A Status Report

I decided to take a year--a Church year, from Pentecost to Pentecost--to figure out where I stood with Catholicism.  Or, to be more accurate, to figure out if this Episcopalian thing was going to be a thing.  Other events have provided additional impetus for the project.  I have been attending my local Episcopal Church almost exclusively.

I have noticed, over the last couple of weeks, a very strange and interesting experience.  During the week, doubts begin to creep in about what I am doing.  It would be much, much easier just to be Catholic.  Everyone understands--they know that most Catholics don't really believe in the crazy stuff like Humanae Vitae and kicking out elderly gay couples.  No one would hold it against me.

All of that goes until about 10:15 a.m., when I walk into the Episcopal Church.  Up to that point, including on the ride over, I am tempted to make a turn and go back to the old, familiar Catholic Church.  I walk in to a sparse crowd in an big old church, I sit down, and I pray that I am doing the right thing.

And then the service starts, and something happens.  I participate in a beautiful, reverent, but not overly stuffy, liturgy.  I hear a sermon that seems to always have some nugget in it that speaks to me at that moment.  I meet folks who seem genuinely pleased that I am there.  I experience people who seem to be very committed to this small-ish parish, and to ministry in the broader world.  And then I feel good about what I am doing.  It doesn't fully last--at least, not enough to keep the doubts away--but it keeps me wanting to come back.

Here's the other thing that has occurred to me.  If you asked me to write down the list of things that I would hope Catholicism would change position on, I could come up with a fairly specific list.  And if you were to compare that list to the positions of the Episcopal church, you would find that. . . the Episcopalians already believe most of them.  Which, of course, raises the question--why bother waiting around to see if Catholicism changes in the way I would hope, when there is a group that is already there?  It's kind of like the advice one always gets about dating--don't date someone hoping that they will change; find someone who already has the traits you want the person to change into.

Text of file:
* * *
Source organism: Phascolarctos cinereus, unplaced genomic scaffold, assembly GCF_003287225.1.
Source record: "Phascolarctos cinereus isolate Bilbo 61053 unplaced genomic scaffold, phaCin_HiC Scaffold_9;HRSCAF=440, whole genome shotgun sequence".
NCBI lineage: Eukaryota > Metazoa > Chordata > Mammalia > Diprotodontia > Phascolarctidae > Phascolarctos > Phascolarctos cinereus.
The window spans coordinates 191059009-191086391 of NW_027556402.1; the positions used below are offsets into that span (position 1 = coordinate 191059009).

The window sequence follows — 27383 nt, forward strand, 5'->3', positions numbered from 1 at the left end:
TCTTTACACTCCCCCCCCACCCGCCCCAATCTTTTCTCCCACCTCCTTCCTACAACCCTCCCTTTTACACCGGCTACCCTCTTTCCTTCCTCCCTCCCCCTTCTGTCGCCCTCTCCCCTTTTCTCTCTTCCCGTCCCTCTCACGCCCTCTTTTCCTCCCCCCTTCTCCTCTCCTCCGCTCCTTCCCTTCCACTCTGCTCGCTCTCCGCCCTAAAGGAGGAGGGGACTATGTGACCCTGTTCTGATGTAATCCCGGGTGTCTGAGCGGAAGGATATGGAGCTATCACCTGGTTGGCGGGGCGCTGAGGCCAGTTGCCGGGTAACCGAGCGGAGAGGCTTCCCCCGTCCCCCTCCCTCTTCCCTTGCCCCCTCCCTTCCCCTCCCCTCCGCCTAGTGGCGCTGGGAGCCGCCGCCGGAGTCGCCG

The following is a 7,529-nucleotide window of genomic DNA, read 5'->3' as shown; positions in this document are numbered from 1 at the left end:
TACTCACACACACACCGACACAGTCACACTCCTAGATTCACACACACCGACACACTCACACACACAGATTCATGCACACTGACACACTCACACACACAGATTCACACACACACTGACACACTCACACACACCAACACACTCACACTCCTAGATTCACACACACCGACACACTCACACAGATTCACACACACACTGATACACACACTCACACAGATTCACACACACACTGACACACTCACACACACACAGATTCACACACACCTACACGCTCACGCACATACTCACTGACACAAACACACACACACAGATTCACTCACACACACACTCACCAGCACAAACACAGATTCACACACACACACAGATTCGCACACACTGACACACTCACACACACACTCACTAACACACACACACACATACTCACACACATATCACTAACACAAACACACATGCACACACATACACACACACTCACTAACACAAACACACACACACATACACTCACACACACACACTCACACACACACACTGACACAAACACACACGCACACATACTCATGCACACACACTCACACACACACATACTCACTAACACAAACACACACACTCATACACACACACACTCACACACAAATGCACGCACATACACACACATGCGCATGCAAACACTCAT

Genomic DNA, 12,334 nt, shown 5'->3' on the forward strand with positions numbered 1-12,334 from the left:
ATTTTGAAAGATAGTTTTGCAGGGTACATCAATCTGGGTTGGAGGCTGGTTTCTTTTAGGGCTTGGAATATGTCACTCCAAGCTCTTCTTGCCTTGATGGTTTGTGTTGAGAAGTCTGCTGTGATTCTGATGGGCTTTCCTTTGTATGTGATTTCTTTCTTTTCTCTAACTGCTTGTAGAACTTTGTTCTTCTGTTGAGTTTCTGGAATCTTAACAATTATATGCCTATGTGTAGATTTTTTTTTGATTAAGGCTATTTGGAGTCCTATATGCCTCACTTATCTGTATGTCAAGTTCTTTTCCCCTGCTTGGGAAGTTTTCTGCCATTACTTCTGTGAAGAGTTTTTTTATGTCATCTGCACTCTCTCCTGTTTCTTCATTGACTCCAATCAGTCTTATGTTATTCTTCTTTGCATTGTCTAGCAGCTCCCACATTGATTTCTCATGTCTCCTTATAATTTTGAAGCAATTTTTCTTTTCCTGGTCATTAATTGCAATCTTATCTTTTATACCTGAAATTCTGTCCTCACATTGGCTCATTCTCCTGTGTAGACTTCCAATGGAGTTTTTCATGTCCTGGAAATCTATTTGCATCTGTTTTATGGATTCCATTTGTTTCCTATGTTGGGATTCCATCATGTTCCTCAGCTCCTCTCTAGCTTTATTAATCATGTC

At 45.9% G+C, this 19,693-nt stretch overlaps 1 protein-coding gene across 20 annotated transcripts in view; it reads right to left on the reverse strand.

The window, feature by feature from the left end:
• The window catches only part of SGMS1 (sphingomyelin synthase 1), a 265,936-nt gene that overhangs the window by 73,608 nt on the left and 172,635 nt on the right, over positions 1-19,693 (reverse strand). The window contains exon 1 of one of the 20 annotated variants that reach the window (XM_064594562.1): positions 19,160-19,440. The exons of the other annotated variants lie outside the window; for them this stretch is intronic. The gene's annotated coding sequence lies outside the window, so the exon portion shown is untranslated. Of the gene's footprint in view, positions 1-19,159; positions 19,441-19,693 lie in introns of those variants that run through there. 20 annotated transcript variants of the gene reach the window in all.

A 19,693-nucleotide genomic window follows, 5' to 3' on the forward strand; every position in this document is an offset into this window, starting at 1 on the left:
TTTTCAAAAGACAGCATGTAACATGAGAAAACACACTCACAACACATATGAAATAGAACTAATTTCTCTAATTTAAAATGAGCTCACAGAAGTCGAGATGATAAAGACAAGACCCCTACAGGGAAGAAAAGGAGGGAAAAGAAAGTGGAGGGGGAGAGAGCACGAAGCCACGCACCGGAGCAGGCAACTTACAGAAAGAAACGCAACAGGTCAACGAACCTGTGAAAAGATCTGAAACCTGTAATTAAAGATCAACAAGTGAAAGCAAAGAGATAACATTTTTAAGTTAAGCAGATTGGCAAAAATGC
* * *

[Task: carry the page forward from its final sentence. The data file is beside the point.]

Still, it is harder than I thought it would be to fully commit to the idea of changing religions.  That still feels really scary.  I just don't feel completely comfortable, at least not yet.  Intellectually, it seems like a pretty obvious decision, but I'm not there yet emotionally.  I suppose it's not surprising that it is hard to make a move like this, but it is proving harder than I expected.

Anyway, that's where we are as of today.


Michael Wise said…
I've gone through a lot of the same thought processes as you. Of course, I am gay (and now civilly married) and the explicit culture war twist that has come to roost at the RCC made my choice self-evident. Episcopalians have a common and orderly method of worship, not some sort of polite fiction that everyone subscribes to a 1000ish page catechism.

Oh, and the music is just better. Episcopalians had about a 400 year head start on vernacular hymnody and it shows.


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